1. Can I overdose on this drug?  (No)
  2. What is the success rate for this drug? (Pretty good…for bipolar disorder)

Bipolar disorder?  What?  I obviously didn’t have bipolar disorder.

(If you haven’t already figured this out, I was also a pretentious idiot)

If I had anything (which I didn’t believe), then it was depression, not bipolar disorder.  I was incredibly uninformed about this disease.  I thought it just meant that people got really moody – happy one minute and furious the next.  Basically PMS on steroids.  I had no idea that bipolar people could sometimes go days without sleeping for no apparent reason (which I had absolutely done) and be super productive.  I didn’t know that it made them act completely out of character for themselves sometimes for weeks on end, and that they could then crash into a horrible depression.  I didn’t know that bipolar disorder can go undiagnosed for an average of ten years before stumbling on a correct diagnosis.  No one goes to a doctor to say, “My life feels absolutely perfect and I just solved a bunch of problems by staying up for a week straight.”  They go to a doctor when they feel depressed, hence the misdiagnosis.

My psychiatrist is very smart.  I think she knew that if she told me I had bipolar disorder, I wouldn’t have believed her.  I would have refused to take the drugs and decided she was the crazy one, not me.  Only a few days after I started taking them, though, I felt like I woke up from a years long coma.  For the first time in a very, very long time, I could think clearly.  I could be rational.  It was strange.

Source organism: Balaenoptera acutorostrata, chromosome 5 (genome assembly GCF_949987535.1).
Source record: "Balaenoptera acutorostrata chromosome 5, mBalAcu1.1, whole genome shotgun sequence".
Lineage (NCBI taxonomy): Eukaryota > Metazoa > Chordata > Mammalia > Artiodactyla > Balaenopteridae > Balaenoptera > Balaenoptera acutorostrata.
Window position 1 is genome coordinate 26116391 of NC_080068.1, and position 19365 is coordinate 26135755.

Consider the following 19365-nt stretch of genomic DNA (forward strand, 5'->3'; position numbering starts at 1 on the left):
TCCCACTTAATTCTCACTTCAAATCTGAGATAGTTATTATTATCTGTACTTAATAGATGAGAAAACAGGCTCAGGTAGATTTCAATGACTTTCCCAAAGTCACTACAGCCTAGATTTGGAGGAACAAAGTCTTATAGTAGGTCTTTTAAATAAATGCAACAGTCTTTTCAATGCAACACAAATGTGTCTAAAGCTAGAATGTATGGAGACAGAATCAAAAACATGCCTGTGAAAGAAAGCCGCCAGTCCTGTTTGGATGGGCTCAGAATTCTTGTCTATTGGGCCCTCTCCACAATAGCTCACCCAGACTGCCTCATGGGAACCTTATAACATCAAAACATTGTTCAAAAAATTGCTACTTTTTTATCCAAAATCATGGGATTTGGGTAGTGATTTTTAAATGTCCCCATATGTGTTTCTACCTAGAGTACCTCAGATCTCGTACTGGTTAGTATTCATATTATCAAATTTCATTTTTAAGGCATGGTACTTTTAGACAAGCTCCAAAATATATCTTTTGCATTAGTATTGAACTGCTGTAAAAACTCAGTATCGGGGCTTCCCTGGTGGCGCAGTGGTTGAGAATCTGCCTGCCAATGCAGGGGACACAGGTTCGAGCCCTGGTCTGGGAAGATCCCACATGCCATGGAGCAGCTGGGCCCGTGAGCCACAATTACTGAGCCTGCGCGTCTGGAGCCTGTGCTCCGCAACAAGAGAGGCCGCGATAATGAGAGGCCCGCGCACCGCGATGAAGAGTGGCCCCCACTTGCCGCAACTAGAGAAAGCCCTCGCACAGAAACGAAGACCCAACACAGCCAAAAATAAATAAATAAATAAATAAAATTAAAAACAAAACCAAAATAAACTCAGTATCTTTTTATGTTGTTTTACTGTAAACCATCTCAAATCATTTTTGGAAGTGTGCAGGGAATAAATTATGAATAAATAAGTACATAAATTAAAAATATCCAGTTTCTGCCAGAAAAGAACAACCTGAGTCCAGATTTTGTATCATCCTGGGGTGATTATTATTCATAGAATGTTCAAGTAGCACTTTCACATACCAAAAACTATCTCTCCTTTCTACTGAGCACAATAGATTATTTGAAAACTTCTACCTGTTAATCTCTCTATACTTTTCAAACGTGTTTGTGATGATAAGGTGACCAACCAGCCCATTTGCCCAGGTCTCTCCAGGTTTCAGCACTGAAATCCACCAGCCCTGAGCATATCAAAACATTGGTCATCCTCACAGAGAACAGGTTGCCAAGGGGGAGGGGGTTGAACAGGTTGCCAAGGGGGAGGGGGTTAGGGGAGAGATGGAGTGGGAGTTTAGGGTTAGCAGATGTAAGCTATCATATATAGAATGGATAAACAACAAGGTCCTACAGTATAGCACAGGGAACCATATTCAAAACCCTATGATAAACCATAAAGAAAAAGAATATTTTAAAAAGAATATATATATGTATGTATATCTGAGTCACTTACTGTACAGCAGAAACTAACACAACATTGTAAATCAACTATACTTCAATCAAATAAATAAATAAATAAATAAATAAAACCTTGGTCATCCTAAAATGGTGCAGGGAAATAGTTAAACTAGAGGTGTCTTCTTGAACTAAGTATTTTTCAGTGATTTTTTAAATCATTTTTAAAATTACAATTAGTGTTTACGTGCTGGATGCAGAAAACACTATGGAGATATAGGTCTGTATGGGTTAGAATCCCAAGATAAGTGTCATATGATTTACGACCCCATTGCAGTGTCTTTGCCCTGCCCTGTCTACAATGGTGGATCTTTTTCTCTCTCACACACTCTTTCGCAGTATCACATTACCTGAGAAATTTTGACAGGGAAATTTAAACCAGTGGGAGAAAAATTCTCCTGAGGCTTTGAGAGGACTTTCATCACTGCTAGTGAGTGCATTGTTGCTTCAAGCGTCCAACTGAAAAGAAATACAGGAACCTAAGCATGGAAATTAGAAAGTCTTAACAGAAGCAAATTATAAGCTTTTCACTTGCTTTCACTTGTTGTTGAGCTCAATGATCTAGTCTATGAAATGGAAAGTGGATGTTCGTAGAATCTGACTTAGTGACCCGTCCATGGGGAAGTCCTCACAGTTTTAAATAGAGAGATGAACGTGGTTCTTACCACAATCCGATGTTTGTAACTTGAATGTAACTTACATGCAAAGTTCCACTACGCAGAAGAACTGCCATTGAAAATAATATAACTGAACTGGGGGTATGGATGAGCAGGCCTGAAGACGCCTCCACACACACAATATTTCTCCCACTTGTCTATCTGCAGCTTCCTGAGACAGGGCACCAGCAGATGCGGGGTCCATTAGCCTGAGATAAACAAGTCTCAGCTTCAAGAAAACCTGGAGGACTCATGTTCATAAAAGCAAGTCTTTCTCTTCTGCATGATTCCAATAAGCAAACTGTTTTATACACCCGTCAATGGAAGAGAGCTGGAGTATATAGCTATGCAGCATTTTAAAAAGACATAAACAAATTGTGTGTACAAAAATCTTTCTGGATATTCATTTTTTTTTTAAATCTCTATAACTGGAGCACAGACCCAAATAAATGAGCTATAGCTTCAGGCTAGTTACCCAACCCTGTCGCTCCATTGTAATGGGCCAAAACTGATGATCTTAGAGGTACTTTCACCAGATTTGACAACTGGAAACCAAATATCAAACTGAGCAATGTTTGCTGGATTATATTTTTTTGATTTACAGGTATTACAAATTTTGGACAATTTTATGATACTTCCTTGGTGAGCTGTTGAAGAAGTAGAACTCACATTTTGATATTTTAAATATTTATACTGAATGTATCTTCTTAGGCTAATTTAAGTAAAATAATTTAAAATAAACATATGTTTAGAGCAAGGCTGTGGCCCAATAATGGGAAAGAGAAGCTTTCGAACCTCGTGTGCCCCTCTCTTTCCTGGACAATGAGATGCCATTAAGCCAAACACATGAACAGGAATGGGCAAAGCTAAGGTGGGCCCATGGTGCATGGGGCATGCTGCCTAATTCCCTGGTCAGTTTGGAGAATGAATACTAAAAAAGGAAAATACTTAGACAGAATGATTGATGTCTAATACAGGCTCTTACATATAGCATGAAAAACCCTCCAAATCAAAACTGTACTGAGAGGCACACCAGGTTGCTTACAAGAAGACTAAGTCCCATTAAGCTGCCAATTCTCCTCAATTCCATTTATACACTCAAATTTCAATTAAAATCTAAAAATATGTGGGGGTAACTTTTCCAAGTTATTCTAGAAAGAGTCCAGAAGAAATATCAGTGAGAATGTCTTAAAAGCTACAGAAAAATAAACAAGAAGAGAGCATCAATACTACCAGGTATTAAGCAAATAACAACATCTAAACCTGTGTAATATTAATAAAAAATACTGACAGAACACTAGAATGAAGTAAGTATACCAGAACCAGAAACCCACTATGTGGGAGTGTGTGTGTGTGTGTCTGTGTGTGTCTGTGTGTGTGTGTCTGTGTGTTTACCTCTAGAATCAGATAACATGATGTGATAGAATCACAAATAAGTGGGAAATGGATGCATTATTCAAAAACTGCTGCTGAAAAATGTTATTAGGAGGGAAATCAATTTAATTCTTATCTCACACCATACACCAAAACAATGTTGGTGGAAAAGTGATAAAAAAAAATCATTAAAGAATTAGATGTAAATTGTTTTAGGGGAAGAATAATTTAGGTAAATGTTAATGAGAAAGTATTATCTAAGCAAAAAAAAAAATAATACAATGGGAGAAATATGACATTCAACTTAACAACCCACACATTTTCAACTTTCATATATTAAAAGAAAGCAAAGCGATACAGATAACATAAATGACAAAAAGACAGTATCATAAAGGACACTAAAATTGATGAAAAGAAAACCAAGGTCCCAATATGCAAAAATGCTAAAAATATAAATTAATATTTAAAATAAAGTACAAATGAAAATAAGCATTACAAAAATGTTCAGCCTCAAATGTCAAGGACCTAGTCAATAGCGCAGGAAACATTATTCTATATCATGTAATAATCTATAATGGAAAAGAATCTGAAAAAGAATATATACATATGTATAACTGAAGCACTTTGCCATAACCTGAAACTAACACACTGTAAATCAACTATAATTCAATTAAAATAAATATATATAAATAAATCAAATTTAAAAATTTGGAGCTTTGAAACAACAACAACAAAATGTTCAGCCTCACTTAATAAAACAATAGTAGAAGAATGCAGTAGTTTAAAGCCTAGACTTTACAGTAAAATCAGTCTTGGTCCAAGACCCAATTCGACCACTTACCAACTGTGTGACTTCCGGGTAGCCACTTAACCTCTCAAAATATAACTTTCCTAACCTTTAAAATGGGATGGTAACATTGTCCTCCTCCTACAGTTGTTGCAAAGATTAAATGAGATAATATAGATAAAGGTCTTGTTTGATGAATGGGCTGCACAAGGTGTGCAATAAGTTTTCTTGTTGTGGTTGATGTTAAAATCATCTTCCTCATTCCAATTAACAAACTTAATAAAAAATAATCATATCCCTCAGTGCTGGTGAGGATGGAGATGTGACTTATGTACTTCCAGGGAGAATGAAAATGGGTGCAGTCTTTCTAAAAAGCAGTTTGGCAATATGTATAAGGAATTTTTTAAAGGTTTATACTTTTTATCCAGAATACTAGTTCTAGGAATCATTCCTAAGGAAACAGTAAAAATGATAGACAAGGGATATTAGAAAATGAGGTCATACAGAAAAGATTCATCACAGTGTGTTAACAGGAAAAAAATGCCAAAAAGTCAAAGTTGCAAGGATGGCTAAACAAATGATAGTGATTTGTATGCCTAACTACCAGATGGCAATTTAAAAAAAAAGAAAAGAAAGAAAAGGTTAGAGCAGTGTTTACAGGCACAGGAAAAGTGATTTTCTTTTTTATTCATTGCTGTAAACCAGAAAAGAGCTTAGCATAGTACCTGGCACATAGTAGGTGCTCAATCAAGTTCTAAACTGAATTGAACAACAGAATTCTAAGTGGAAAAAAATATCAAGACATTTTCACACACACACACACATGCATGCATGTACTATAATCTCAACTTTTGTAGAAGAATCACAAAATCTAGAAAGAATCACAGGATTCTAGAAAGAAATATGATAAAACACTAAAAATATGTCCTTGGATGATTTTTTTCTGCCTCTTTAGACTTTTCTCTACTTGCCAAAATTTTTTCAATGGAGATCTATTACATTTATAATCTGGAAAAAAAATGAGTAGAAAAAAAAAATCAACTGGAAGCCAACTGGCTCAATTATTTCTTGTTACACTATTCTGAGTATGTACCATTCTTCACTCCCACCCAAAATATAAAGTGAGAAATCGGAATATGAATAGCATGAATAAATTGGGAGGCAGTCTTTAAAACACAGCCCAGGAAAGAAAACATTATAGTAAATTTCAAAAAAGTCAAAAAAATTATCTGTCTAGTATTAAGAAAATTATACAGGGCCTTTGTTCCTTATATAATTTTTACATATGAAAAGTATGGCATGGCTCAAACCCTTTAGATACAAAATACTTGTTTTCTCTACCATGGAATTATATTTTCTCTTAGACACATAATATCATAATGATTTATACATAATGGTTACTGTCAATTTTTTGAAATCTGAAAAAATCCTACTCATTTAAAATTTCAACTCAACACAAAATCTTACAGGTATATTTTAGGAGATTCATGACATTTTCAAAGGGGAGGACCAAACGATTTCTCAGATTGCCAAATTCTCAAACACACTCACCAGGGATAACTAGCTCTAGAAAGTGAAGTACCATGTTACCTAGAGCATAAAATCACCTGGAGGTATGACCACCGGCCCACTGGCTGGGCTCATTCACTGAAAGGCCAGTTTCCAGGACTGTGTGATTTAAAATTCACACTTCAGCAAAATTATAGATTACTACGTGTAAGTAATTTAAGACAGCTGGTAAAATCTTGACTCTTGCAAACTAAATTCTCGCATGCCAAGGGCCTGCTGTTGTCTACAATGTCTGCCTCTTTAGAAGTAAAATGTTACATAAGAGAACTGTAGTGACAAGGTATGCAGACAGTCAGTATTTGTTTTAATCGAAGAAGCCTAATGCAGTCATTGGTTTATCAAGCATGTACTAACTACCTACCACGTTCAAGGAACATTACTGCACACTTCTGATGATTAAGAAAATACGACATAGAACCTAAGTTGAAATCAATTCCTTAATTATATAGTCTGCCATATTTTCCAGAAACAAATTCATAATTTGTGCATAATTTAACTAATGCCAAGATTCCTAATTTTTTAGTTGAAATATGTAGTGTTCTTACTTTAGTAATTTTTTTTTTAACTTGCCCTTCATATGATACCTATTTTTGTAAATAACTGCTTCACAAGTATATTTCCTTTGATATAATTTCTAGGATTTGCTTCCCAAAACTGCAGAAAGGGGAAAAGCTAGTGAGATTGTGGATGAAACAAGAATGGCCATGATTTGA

Isn’t that sad?

I started blogging as a way of reaching out to two groups of people.  The first is to people who have a mental illness or love someone who does.  I am just starting down this road, and it’s scary as hell.  I hate knowing that my brain can’t function properly without drugs.  I hate thinking that I will probably have to deal with this for the rest of my life.  I guess, selfishly, I’m looking for anyone out there who can give me a “me too” or a “been there” or a “you can do this.”

I’m also writing this for people who are like I was only a few months ago. I fully subscribed to the “ignore mental illness and it will go away” philosophy, and I am now a true convert who knows firsthand how damaging that view can be. I almost lost my life over it. I would like to help other people know that mental illness is serious, it should be taken seriously, and they should stop shaming those of us who have to struggle silently.”

-by Hazel Hillboro.

 

You can follow Hazel’s experiences on living with a Bipolar life here at Behind these Hazel eyes.

 

– Please drop me an email on themanicyears@gmail.com if you want to take part and be featured in “Sharing Stories”, if you have a story to tell or you just want to share your thoughts about your experiences with mental health. I am so proud of everyone who has contributed and who has joined me in this journey so far, and I do hope our army gets stronger. A bigger voice. A fight to speak louder. – M

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3 thoughts on ““Sharing Stories” – The Beginning, by Hazel Hillboro.

  1. Oh my! I’ve thought your words, “I don’t have a mental disorder”. Thank you because I have also been on the side of “not making a big deal mental stuff”…until I couldn’t. It’s still hard, admitting that there is something in my head that screws around with who I am. Thank you.